Bashing another person contributions because they come to a forum and try to help, claiming other information in an "opinion". Geesh.....what do you think forums are all about? The forum is nothing but other people's opinions. Whether a person makes  a list or not.

I always find it ironic when you suggest that you know because you keep bees near the polar circle, yet so easily dismiss other people's opinions who are giving advice to the beekeeper that lives right down the road, in the same climate, and same conditions. Perhaps I should constantly remind folks that keeping bees where they are, and what you do where you are, are very different than most beekeepers, making your comments nothing more than "opinion" at best.  rolleyes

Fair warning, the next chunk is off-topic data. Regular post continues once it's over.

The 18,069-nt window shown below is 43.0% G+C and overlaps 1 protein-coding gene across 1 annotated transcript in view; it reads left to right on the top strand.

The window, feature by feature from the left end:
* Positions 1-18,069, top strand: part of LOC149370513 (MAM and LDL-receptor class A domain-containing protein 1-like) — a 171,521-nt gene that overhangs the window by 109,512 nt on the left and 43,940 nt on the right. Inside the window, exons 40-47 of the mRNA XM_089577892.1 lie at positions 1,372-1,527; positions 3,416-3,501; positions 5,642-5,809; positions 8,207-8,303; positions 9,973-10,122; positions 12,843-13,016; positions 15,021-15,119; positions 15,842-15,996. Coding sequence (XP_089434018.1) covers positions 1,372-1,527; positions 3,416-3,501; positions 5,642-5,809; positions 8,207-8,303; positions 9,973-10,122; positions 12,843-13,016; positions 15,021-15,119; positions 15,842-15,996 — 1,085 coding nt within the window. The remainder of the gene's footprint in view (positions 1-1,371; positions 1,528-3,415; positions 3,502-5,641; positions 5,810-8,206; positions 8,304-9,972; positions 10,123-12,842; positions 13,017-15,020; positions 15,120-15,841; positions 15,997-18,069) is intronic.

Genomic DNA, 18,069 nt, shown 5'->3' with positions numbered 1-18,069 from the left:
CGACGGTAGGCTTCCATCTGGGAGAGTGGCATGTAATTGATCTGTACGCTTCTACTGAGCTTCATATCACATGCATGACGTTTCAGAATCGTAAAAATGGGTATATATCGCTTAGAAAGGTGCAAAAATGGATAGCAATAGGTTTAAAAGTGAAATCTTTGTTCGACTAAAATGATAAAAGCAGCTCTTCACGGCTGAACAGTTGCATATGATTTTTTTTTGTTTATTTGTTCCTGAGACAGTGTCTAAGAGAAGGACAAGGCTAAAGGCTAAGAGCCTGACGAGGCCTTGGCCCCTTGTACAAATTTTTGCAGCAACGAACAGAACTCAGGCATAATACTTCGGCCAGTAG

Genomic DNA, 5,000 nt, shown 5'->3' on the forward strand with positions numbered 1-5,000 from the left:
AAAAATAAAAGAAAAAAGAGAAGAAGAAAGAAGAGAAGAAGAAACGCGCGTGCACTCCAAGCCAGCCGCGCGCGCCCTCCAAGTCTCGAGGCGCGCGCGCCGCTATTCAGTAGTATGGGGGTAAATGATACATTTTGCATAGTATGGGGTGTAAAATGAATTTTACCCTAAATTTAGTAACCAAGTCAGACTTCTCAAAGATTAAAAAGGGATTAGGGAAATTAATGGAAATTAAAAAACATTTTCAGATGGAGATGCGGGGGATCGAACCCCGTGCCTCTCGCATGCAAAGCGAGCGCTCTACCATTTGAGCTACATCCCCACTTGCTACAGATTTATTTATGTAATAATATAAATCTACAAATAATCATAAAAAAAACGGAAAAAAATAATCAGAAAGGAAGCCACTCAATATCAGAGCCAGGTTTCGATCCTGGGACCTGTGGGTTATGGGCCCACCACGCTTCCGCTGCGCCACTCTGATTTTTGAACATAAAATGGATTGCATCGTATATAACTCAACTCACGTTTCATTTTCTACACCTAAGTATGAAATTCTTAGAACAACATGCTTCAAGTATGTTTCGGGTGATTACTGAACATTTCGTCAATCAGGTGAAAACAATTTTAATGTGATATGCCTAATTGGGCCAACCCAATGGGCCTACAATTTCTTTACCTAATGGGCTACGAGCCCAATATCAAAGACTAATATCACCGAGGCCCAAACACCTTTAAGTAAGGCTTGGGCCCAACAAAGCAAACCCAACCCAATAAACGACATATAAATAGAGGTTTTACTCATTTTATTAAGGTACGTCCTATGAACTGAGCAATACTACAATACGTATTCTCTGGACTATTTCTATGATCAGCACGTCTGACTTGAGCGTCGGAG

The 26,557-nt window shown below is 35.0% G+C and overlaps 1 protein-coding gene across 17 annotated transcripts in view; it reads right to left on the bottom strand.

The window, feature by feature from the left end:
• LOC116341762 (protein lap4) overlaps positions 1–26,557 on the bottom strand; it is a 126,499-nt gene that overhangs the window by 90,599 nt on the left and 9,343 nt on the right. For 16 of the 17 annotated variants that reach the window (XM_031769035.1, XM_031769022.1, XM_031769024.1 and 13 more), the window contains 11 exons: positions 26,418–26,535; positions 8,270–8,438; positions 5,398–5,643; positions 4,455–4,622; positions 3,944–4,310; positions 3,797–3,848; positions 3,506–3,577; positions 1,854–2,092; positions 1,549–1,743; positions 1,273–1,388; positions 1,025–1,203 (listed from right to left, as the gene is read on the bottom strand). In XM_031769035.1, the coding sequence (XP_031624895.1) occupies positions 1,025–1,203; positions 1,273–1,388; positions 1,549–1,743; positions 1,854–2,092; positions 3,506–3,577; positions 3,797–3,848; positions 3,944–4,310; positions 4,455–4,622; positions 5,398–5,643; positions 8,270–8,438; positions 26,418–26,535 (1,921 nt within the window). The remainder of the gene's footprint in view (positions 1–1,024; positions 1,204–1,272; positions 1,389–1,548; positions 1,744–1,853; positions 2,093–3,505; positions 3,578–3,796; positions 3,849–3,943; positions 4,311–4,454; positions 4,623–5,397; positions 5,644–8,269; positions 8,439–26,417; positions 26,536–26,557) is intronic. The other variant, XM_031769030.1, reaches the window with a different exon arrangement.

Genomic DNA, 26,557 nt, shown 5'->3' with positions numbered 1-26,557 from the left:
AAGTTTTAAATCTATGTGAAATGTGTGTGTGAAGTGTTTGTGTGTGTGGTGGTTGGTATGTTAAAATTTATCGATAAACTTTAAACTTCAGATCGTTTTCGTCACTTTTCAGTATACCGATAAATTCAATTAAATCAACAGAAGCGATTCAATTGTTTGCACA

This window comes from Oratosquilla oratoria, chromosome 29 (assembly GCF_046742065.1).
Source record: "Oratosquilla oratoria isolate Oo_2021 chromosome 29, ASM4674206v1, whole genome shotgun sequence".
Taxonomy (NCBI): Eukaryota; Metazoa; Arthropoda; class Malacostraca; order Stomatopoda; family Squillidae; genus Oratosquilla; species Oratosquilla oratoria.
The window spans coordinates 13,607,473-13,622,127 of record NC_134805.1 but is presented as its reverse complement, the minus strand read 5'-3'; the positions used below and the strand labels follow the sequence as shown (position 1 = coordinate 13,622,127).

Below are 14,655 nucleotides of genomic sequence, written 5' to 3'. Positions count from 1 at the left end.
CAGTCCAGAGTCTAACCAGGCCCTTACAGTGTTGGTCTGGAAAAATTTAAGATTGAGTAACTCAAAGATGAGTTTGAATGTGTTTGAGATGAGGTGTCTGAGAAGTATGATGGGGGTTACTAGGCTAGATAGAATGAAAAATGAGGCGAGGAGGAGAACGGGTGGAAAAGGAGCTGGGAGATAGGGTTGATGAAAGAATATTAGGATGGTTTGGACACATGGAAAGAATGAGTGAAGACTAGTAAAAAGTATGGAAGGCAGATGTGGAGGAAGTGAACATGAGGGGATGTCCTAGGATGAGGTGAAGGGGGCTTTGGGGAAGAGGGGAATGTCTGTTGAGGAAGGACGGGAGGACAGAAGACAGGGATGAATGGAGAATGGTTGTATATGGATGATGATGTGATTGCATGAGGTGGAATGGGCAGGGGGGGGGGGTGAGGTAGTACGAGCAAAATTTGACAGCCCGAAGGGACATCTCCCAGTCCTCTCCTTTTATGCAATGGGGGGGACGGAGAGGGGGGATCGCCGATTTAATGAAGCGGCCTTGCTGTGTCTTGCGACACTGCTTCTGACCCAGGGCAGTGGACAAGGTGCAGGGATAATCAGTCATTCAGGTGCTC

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Finski
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« Reply #10 on: March 04, 2011, 11:56:13 AM »


I have only kept German Black. Caucasian, Carniolan, Italian, Buckfast and Elgon.
Of course my experience are not so valuable as your.
i have kept Italians longest,   40 years. They are best to my style.

Italians have no problems with wintering when its origin is from north.




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showme714
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« Reply #11 on: March 04, 2011, 03:40:34 PM »

showme,

Here is a link you may find helpful.

http://www.nsqba.org/typesofhoneybees.html